Daily News Boston CHEST 2024

October 6-9, 2024

Literature review will examine nuances in trials, put studies in context for clinicians

Michelle N. Gong, MD
Michelle N. Gong, MD

New scientific breakthroughs and clinical trials are rapidly evolving the field of critical care medicine, but not all findings are adopted immediately, for various reasons.

Michelle N. Gong, MD, is one of several presenters who will be providing a literature update for critical care physicians during the postgraduate course Update in Critical Care Medicine: What Recent Articles May Change Practice and How Much? on Saturday at 1 pm in room 212A of the convention center. The ticketed session will discuss those scientific findings, their implications, and how they might impact care to help clinicians better understand the findings.

“CHEST offers the opportunity for clinicians to come from around the country and hear from the experts about the nuances of what some of these trials are,” said Dr. Gong, director of critical care research and director of critical care medicine at Montefiore Medical Center. “Having sessions like this at CHEST gives us an opportunity to present the findings again, but put it into context of what it is we need to know to take care of patients.”

Dr. Gong will be reviewing recent trials and important studies in mechanical ventilation, while other faculty will review sepsis and shock, acute respiratory failure and acute respiratory distress syndrome (ARDS), delirium, long-term outcomes, and post-ICU syndrome.

She will review a multicenter randomized control trial that looks at using higher pressure in patients with ARDS, who have a very high mortality—anywhere from 35-50%.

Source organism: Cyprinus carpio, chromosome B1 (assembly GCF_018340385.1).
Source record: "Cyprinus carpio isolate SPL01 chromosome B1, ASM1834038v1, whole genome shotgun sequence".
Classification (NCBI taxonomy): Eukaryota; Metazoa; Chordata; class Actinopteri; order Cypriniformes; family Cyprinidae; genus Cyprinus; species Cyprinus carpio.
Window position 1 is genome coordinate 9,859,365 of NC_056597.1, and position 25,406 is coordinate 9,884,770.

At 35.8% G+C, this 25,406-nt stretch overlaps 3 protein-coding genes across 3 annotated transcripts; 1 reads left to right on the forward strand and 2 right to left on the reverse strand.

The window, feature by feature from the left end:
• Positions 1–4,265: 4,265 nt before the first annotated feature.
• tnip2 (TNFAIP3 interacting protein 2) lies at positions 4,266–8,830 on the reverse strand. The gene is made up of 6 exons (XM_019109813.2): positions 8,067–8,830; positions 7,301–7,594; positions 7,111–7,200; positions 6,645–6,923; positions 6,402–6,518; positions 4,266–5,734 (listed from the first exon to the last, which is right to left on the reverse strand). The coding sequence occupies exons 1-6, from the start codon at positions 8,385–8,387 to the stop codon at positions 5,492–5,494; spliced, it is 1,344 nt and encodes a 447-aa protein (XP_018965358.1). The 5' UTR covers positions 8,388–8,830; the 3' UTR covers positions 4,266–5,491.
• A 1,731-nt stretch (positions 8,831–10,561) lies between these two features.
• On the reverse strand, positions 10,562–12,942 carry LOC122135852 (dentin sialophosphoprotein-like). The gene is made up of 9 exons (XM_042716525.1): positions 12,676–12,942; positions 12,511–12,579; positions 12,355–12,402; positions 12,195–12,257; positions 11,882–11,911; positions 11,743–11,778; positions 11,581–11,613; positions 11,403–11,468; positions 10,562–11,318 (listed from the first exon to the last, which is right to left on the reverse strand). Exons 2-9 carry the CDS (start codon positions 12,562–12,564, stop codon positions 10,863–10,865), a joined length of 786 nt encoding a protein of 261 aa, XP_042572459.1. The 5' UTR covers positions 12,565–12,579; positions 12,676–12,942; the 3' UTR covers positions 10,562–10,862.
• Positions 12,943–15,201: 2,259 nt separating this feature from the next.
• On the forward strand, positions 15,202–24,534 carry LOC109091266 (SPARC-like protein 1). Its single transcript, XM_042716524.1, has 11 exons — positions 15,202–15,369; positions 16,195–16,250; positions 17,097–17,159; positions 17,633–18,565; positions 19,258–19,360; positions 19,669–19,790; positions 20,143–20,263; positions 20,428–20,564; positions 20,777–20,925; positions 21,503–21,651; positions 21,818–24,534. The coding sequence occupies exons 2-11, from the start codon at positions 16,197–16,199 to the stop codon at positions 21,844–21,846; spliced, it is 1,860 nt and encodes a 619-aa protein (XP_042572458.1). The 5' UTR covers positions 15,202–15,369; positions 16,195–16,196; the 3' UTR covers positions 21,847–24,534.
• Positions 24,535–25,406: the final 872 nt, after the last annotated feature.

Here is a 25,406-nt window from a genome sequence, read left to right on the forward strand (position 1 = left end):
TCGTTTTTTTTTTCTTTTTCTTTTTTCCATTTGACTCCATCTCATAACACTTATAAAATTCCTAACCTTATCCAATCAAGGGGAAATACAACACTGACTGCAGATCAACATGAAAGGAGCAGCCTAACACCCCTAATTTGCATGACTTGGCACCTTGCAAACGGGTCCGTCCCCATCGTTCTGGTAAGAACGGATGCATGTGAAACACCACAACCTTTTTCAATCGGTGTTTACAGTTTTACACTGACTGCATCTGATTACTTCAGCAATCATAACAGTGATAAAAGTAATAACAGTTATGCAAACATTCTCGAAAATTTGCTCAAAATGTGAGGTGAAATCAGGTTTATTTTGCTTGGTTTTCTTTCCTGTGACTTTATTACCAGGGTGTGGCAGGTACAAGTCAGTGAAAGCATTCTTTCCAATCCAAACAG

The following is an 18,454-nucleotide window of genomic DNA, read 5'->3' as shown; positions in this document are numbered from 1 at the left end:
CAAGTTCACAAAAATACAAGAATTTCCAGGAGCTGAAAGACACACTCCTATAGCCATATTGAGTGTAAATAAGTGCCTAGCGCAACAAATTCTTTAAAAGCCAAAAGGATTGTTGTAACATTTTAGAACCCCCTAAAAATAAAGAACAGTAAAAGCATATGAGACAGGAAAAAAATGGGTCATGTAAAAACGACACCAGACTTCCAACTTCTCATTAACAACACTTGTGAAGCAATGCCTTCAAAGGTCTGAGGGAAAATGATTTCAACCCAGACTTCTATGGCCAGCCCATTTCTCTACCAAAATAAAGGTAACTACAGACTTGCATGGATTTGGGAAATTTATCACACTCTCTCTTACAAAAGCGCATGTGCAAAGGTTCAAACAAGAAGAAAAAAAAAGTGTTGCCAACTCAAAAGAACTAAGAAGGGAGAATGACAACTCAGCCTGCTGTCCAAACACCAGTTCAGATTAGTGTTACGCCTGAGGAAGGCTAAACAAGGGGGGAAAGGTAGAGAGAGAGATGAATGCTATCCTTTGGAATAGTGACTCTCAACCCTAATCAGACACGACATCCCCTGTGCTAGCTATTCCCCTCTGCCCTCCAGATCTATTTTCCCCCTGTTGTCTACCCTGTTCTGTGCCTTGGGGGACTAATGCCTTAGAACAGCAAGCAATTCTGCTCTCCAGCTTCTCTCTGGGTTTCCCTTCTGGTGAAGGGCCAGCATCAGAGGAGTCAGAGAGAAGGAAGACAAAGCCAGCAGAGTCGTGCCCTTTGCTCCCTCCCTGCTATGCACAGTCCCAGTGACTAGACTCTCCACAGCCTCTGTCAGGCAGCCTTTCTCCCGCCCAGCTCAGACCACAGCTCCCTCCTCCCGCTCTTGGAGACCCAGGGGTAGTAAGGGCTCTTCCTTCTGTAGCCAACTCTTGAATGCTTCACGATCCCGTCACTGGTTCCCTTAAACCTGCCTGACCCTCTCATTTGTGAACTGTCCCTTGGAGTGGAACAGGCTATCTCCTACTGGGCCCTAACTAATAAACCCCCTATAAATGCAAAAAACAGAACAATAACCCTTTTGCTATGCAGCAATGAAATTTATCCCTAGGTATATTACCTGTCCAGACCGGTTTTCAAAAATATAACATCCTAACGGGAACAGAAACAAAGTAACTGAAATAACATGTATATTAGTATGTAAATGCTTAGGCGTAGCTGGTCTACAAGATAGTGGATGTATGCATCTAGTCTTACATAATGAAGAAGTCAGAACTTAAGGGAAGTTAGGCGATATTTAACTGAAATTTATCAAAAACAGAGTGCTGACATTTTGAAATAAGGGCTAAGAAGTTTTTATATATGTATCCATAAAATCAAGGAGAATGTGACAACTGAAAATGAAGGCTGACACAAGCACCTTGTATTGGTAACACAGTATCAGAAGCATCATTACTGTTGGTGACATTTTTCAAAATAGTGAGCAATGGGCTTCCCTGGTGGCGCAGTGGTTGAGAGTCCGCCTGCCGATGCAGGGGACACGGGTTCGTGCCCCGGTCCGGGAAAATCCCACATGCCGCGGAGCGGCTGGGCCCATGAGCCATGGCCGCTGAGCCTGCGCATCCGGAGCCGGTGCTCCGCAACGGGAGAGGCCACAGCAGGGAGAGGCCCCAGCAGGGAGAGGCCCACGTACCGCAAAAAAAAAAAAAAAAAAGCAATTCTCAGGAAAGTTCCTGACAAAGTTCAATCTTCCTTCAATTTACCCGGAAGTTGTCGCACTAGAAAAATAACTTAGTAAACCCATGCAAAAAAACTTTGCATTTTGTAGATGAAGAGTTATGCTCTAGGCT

“Any studies that indicate it may be helpful in understanding how to use the mechanical ventilator to support these patients are particularly useful,” Dr. Gong said.

She also will address a meta-analysis of all various clinical trials that have looked at oxygen therapy in patients with an acute illness, such as heart attach, stroke, or respiratory failure.

“This is important partly because oxygen therapy is probably one of the most common treatments we give patients in the hospital, so common in fact we assume we know exactly what we need to do with it,” she added. “This systematic review kind of brings together a large number of studies that have been done in trials, to give us a better understanding of how we should be using this very common treatment.”

And finally, Dr. Gong will discuss a study that was published in the New England Journal of Medicine that examined whether or extracorporeal membrane oxygenation may be helpful as a rescue therapy in patients with very severe ARDS.

It’s important to evaluate studies because even though a study is published, doesn’t mean it will get disseminated to every clinician, she said.

“One of the unfortunate assumptions is: If we make a discovery about what we should do/not do in practice and how it may change outcomes, even though it gets published and it gets mailed to clinicians to read, we’ve found it can take upwards of 15 years before the practice is adopted.”